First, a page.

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Re: Hurd-i386 and kfreebsd-{i386,amd64} removal

Carsten Schoenert, le sam. 13 avril 2019 12:41:25 +0200, a ecrit:
> Am 13.04.19 um 12:06 schrieb Samuel Thibault:
> >> Both architectures haven't seen any major development in the past years
> > 
> > They have.
> O.k. need to be more specific, so the same as you mentioned further
> down, ..."in the context of Debian, the packages of Debian and it releases".

In the context of Debian as a distribution itself, there is not much
more to be done actually: the distro can be installed with the normal
debian installer, we don't depend on unreleased patches to have a
working system. We even have gotten llvm working recently.

In a broader Debian meaning, for instance with Helmut we have achieved
cross-bootstrappability of hurd-i386 from amd64, which is really a great
thing, because we know that we can now reboostrap the whole distribution
thanks to this if needed.

> > Patching software should be handled upstream indeed.
> Yes, but most upstreams are a bit reserved

You mean, more than the Debian maintainers?

Well, at some point, "so be it, you won't have the works-on-Hurd badge".

For base packages like librsvg, the question is of a bigger importance,
for the port of course, but also for computer science in general: if
base packages can't easily be ported to new operating systems, the whole
computer science will be just stuck with Linux, and I don't think it's a
good thing.

That reminds me a recent paper about the requirement for fork() in the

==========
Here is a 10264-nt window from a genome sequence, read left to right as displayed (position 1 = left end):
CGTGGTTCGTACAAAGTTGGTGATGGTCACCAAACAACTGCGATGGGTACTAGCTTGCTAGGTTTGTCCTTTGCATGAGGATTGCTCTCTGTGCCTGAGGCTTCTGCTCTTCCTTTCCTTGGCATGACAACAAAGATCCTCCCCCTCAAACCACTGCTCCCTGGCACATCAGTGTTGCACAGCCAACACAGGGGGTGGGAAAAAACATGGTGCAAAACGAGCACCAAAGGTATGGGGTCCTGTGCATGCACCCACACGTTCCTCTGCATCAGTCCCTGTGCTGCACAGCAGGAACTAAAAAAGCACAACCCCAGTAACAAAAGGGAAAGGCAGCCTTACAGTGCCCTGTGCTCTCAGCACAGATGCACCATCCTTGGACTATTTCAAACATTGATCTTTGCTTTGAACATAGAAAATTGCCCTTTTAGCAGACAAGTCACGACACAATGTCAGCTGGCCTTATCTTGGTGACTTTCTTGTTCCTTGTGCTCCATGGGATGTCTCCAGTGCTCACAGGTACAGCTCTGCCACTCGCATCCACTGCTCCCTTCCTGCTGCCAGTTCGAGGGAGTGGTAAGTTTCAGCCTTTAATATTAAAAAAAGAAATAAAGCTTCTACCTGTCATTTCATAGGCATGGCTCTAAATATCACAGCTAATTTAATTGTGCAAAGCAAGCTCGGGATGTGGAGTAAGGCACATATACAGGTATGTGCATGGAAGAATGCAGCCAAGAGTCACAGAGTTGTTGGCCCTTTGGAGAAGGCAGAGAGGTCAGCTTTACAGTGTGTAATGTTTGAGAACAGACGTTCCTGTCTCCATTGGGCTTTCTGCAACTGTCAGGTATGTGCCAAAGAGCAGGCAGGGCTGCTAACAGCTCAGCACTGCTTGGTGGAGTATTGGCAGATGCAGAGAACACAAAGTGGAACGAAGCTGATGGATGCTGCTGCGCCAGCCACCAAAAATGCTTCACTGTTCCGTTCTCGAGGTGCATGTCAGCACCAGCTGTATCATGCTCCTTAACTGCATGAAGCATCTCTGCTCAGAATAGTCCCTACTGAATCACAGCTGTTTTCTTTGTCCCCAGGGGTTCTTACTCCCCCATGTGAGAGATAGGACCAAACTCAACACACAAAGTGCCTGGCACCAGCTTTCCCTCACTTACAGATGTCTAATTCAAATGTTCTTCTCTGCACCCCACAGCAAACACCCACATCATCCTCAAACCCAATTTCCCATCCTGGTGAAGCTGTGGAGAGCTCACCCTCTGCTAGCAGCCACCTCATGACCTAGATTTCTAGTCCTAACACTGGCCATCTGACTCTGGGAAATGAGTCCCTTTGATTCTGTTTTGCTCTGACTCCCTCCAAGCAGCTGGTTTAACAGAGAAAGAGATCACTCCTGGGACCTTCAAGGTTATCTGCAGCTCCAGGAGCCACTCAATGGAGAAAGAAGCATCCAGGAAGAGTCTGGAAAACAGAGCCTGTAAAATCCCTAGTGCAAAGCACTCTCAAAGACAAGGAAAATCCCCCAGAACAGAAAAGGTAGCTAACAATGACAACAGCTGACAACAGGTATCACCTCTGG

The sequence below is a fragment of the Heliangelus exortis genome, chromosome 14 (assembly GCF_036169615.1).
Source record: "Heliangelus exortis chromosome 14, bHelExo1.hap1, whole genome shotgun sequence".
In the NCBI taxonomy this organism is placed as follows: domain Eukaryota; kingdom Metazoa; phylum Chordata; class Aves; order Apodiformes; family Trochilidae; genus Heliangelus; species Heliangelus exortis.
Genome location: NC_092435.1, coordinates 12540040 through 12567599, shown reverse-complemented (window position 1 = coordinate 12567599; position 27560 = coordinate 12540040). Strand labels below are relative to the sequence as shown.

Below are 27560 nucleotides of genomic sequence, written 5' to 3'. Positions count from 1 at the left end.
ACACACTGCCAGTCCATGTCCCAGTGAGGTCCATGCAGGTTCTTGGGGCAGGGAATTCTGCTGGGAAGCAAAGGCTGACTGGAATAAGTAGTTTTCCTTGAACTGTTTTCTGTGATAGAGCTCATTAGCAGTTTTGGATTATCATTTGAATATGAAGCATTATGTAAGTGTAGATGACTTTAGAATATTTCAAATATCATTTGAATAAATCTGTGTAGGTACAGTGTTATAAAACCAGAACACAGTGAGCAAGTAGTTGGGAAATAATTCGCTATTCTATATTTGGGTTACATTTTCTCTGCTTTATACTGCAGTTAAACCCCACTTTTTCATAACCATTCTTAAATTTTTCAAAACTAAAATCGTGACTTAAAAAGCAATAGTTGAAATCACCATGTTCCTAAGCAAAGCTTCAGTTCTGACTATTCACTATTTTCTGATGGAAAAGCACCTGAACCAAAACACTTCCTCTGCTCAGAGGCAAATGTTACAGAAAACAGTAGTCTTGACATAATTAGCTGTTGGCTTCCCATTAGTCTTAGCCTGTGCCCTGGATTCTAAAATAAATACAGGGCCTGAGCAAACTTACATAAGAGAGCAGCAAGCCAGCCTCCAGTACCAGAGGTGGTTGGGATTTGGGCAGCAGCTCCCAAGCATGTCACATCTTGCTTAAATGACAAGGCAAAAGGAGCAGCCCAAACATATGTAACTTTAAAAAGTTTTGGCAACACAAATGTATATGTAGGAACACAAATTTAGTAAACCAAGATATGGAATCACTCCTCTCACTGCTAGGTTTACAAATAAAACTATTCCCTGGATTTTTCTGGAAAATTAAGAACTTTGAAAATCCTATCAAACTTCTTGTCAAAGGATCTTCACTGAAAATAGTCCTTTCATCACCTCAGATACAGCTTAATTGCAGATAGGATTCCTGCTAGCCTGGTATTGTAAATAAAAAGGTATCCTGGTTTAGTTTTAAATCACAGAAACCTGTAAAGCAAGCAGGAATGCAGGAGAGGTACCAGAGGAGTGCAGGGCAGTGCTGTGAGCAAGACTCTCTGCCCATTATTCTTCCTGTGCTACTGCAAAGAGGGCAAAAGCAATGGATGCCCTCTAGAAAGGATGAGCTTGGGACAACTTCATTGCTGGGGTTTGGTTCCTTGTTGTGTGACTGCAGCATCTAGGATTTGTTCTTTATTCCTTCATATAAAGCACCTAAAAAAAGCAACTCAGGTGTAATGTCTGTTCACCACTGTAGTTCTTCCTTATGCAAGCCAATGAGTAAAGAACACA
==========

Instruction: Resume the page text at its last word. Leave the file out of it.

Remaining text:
Unix interface (https://lwn.net/Articles/785430/), which notably says
that because of the complexity for implementing it, it's hard to create
new operating systems with new ideas while providing a POSIX interface
for being useful in general.

> >> So I disagree on "One person is enough"
> > 
> > I meant only for the Debian-specific things, I am the only DD who
> > currently uses its key for signing packages, making CD images, etc.
> > That's what I meant by "the daily ports things".
> Well, I guess it's not that easy I fear as there are no parts that can
> be seen as separate standalone things, it's all connected in various ways.

Yes, these are very intertwinned, but I like working on it and the
current Debian infrastructure makes it easy enough to do.

> But realistically it's not enough in my eyes to keep Hurd on even
> tracking the normal evolving of Debian.

I have since long stopped hoping that the Hurd port would ever be an
arch released in Debian (see previous threads in the past years about
moving to debian-ports). Just for the security guarantees it would
require, that can't work.

But as a debian-ports, I believe it can continue working just like it
has in the past years.